Shame the electrician didnt cut the pipe while repairing the wire , you could go back and leave the customer an invoice for $ 460 to repair the break.

txirrigation
01-23-2012, 09:30 PM
I have an exclusion for anything buried in the contract , in addition i tell them verbally that if they have any thing thats burried we are not responsible for its repair . I have cut private electric, propane , water ,sewer , septic , dog fence . I try to avoid cutting these things , but it happens . But it should never affect your bottom line . Private electric lines around here are suppose to be 18 inches , since we plow no more than 12 inches we cant hit properly installed electric . When we cut something , and we can repair its time and materials to repair the problem , if we have to contract out the repair , its an added charge to the customer .

I have an exclusion also, but it isnt worth the ink it's written with when your dealing directly with a home owner. They do not understand construction in any capacity, and largely have been burned by a few companies in the past. I could make a stink about it, but at the end of the day it's just 460 and I dont have to deal with it anymore. Like I said I am still 1200 in the black on the job, so I am not going to sweat it and get greedy.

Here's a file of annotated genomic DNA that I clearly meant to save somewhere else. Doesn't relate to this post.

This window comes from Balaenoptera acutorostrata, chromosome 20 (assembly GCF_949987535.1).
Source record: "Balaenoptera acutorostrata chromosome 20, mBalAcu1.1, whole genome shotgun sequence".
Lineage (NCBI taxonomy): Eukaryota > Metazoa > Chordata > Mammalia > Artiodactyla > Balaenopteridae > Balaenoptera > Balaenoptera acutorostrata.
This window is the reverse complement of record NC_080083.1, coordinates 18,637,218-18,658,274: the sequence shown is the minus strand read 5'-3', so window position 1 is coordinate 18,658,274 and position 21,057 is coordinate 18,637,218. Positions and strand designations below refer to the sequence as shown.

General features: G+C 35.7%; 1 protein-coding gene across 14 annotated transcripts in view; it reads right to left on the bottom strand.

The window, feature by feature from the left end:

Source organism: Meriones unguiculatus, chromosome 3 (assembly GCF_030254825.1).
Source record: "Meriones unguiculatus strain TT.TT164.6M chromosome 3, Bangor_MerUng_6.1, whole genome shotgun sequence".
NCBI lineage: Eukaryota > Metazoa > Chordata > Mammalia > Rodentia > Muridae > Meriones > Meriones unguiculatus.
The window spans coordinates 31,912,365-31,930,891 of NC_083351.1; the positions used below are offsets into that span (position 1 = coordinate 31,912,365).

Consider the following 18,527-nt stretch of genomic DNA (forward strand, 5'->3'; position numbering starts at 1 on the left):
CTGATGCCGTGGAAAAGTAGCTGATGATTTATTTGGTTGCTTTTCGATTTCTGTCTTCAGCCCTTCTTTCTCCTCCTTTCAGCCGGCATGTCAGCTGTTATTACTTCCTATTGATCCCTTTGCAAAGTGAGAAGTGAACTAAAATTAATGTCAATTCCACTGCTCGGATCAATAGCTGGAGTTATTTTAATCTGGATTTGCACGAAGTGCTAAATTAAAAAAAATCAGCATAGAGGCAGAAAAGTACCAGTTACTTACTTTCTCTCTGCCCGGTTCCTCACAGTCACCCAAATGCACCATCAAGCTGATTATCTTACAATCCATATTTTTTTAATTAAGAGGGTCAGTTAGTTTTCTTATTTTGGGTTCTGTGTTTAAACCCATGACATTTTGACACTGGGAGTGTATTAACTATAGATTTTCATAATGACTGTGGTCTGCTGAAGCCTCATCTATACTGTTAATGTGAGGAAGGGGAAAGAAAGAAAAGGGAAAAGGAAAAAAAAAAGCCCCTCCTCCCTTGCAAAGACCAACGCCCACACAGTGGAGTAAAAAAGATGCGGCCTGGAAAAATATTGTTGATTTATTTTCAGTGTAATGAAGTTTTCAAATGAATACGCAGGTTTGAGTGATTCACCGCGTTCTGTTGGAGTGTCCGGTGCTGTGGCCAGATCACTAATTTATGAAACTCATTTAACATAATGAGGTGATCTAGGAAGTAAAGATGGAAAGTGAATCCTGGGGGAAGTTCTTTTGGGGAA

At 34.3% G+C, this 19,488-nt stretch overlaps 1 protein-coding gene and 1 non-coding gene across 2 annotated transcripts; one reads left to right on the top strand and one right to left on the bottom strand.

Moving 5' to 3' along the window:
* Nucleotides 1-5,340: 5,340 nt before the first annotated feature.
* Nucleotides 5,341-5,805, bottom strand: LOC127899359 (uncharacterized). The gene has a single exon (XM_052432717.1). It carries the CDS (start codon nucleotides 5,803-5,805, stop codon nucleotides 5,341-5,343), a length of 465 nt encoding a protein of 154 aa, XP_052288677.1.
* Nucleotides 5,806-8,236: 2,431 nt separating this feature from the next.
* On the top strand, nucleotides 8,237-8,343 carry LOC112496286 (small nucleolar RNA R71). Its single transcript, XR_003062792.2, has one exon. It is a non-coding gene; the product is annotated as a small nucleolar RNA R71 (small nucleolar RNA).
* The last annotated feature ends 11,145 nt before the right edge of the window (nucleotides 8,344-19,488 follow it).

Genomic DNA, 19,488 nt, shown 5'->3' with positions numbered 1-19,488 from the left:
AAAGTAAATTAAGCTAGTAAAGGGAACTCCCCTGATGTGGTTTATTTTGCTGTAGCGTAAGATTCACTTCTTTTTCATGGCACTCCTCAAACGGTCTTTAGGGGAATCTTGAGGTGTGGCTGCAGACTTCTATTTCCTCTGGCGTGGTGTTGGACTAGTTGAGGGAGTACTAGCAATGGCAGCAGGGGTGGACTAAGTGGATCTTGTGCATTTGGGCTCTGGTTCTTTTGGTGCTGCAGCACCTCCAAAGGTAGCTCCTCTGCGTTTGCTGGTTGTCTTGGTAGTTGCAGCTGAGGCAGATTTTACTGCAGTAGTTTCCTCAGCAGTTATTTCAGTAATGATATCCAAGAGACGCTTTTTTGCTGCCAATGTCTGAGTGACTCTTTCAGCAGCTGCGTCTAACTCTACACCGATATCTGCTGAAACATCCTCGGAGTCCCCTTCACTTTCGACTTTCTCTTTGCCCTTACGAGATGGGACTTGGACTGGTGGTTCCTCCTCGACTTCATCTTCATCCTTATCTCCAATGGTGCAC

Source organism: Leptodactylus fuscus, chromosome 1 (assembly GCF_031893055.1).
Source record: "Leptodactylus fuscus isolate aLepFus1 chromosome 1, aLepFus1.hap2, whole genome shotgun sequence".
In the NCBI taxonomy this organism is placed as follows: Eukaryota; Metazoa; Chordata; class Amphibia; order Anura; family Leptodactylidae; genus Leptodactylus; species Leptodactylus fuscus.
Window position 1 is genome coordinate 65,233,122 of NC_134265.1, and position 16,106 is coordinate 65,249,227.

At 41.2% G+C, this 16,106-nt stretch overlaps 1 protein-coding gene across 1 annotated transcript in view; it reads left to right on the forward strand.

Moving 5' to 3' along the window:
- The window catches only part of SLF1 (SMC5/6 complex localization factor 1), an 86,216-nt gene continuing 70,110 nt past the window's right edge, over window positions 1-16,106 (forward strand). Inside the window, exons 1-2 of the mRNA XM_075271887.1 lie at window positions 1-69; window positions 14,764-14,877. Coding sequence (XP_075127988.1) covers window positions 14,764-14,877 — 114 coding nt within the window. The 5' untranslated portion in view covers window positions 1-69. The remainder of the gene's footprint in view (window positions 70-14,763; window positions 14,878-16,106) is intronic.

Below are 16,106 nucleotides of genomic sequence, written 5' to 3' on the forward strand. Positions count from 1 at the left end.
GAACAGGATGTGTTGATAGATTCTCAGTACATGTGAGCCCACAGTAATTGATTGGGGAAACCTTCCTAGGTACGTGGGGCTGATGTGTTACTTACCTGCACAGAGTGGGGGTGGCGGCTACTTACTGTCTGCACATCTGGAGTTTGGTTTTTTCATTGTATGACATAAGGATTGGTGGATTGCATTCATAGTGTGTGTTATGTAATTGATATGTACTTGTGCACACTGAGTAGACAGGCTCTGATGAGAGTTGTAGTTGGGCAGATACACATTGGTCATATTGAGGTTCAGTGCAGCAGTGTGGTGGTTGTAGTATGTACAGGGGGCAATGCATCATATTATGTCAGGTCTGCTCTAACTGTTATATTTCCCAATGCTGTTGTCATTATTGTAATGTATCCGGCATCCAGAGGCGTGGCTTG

1idejim
01-24-2012, 05:22 PM
how come no-one realized they had a buried utility?

1idejim
01-24-2012, 07:54 PM
how come no-one realized they had a buried utility?

how come no-one realized they had hit a buried utility?

DanaMac
01-24-2012, 08:16 PM
I've hit Romex, buried extension cords, coax, and telephone with both trenchers and pullers and have never realized it. If it cuts through easily you may never know. It doesn't always pull out or cause a spark, at least from my experience.

Wet_Boots
01-24-2012, 08:30 PM
nothing's more fun to cut than natural gas pipes :)

Mike Leary
01-24-2012, 08:37 PM
nothing's more fun to cut than natural gas pipes :)

Tell that to the stockbroker when we cut-free his fibre optic line (not located).:dizzy:

Sprinkus